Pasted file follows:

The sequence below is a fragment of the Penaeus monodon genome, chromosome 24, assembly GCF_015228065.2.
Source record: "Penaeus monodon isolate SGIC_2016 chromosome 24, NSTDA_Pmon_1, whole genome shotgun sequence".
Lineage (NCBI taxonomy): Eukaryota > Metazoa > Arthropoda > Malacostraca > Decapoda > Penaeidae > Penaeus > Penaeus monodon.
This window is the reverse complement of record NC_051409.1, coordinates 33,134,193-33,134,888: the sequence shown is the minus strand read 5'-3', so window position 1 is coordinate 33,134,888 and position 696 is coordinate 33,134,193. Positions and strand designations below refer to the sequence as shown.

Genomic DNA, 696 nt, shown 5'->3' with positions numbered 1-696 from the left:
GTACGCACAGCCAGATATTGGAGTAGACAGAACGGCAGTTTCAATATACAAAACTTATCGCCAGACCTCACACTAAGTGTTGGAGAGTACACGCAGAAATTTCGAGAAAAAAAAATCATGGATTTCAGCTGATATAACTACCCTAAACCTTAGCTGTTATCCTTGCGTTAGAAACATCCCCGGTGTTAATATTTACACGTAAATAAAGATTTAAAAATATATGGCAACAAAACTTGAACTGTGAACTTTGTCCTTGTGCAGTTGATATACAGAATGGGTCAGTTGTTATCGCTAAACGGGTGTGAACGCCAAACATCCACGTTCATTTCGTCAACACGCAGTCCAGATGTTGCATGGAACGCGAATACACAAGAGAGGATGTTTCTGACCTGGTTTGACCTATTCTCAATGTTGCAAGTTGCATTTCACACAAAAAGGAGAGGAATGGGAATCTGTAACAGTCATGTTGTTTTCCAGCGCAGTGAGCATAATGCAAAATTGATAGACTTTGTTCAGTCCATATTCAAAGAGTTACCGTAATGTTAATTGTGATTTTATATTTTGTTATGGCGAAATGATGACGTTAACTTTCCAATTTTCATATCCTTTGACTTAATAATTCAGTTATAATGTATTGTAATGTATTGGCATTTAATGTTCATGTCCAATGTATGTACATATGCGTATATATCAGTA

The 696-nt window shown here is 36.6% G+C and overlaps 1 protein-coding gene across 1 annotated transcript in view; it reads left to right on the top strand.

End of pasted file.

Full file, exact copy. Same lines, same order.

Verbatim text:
The sequence below is a fragment of the Penaeus monodon genome, chromosome 24, assembly GCF_015228065.2.
Source record: "Penaeus monodon isolate SGIC_2016 chromosome 24, NSTDA_Pmon_1, whole genome shotgun sequence".
Lineage (NCBI taxonomy): Eukaryota > Metazoa > Arthropoda > Malacostraca > Decapoda > Penaeidae > Penaeus > Penaeus monodon.
This window is the reverse complement of record NC_051409.1, coordinates 33,134,193-33,134,888: the sequence shown is the minus strand read 5'-3', so window position 1 is coordinate 33,134,888 and position 696 is coordinate 33,134,193. Positions and strand designations below refer to the sequence as shown.

Genomic DNA, 696 nt, shown 5'->3' with positions numbered 1-696 from the left:
GTACGCACAGCCAGATATTGGAGTAGACAGAACGGCAGTTTCAATATACAAAACTTATCGCCAGACCTCACACTAAGTGTTGGAGAGTACACGCAGAAATTTCGAGAAAAAAAAATCATGGATTTCAGCTGATATAACTACCCTAAACCTTAGCTGTTATCCTTGCGTTAGAAACATCCCCGGTGTTAATATTTACACGTAAATAAAGATTTAAAAATATATGGCAACAAAACTTGAACTGTGAACTTTGTCCTTGTGCAGTTGATATACAGAATGGGTCAGTTGTTATCGCTAAACGGGTGTGAACGCCAAACATCCACGTTCATTTCGTCAACACGCAGTCCAGATGTTGCATGGAACGCGAATACACAAGAGAGGATGTTTCTGACCTGGTTTGACCTATTCTCAATGTTGCAAGTTGCATTTCACACAAAAAGGAGAGGAATGGGAATCTGTAACAGTCATGTTGTTTTCCAGCGCAGTGAGCATAATGCAAAATTGATAGACTTTGTTCAGTCCATATTCAAAGAGTTACCGTAATGTTAATTGTGATTTTATATTTTGTTATGGCGAAATGATGACGTTAACTTTCCAATTTTCATATCCTTTGACTTAATAATTCAGTTATAATGTATTGTAATGTATTGGCATTTAATGTTCATGTCCAATGTATGTACATATGCGTATATATCAGTA

The 696-nt window shown here is 36.6% G+C and overlaps 1 protein-coding gene across 1 annotated transcript in view; it reads left to right on the top strand.